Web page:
Lymphocytes: These are the main cells that make up lymphoid tissue, a major part of the body's immune system. Lymphoid tissue is found in many places in the body, including the lymph nodes, thymus, spleen, tonsils and adenoids, and bone marrow. It is also scattered through the digestive system and respiratory system.

Lymphocytes develop from cells called lymphoblasts to become mature, infection-fighting cells. There are 2 main types of lymphocytes:

  • B lymphocytes (B cells) help protect the body against germs such as bacteria and viruses. When a B cell comes into contact with one of these germs, it matures into a plasma cell, which releases proteins called antibodies. The antibodies attach to the germ, marking it for destruction by other parts of the immune system.
  • T lymphocytes (T cells) also help protect the body against germs. There are several types of T cells, each with a special job. Some T cells can destroy germs directly, while others play a role in either boosting or slowing the activity of other immune system cells.

Acute lymphocytic (lymphoblastic) leukemia (ALL), the most common type of childhood leukemia, develops from early forms of lymphocytes. It can start in either early B cells or T cells at different stages of maturity. Although both B cells and T cells can develop into leukemia, B-cell leukemias are much more common than T-cell leukemias. For more information, see the section, “How is childhood leukemia classified?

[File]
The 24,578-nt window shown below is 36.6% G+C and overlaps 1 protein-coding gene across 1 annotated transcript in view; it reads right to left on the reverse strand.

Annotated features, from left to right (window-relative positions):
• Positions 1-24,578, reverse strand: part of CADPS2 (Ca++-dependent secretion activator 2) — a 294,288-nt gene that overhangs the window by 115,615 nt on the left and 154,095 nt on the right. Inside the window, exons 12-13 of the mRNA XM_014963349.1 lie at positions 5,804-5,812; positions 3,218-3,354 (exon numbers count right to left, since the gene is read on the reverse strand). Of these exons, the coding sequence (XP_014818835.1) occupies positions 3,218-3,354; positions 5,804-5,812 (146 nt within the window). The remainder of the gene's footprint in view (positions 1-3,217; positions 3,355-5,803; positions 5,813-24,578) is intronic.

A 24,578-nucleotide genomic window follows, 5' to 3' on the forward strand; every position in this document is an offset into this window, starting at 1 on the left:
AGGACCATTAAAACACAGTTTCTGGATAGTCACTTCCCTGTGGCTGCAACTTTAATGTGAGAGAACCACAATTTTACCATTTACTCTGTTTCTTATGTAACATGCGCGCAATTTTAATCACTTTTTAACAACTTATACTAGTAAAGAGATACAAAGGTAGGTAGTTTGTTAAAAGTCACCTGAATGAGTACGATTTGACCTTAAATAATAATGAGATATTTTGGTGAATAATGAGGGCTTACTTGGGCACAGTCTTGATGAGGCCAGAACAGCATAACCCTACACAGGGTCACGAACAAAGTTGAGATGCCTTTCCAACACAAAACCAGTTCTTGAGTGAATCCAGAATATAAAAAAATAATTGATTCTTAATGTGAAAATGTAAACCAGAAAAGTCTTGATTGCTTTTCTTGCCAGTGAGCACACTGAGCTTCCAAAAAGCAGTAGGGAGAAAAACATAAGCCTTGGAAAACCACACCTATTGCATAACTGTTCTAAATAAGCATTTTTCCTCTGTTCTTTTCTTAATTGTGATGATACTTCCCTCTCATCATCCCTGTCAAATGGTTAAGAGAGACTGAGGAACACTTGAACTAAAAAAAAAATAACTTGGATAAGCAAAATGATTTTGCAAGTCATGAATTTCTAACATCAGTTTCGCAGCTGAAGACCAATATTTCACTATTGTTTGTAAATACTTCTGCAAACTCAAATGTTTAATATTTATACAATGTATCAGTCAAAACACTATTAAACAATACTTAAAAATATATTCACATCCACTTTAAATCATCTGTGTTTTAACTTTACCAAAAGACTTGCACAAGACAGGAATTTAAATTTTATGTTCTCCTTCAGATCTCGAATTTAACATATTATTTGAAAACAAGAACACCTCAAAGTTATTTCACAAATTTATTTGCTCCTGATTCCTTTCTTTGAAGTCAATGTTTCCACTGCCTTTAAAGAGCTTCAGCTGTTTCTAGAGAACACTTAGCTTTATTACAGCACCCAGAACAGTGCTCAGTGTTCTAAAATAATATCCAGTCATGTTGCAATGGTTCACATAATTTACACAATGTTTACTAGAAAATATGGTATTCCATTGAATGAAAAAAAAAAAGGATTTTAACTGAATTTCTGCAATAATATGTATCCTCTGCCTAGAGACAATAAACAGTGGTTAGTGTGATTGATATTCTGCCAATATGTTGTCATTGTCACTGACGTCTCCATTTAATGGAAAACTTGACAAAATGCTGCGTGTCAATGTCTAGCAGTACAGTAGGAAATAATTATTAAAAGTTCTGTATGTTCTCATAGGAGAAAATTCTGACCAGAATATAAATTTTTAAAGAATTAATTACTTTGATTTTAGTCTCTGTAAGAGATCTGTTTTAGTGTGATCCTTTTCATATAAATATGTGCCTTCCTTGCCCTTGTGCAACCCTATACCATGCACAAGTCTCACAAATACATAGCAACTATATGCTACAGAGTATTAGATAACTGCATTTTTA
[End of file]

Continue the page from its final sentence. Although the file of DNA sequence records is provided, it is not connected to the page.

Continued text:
Granulocytes: These white blood cells have granules in them, which are spots that can be seen under the microscope. These granules contain enzymes and other substances that can destroy germs, such as bacteria. The 3 types of granulocytes – neutrophils, basophils, and eosinophils – are distinguished by the size and color of their granules. Granulocytes develop from blood-forming cells called myeloblasts to become mature, infection-fighting cells.

Monocytes: These white blood cells, which are related to granulocytes, also help protect the body against bacteria. They start in the bone marrow as blood-forming monoblasts and develop into mature monocytes. After circulating in the bloodstream for about a day, monocytes enter body tissues to become macrophages, which can destroy some germs by surrounding and digesting them.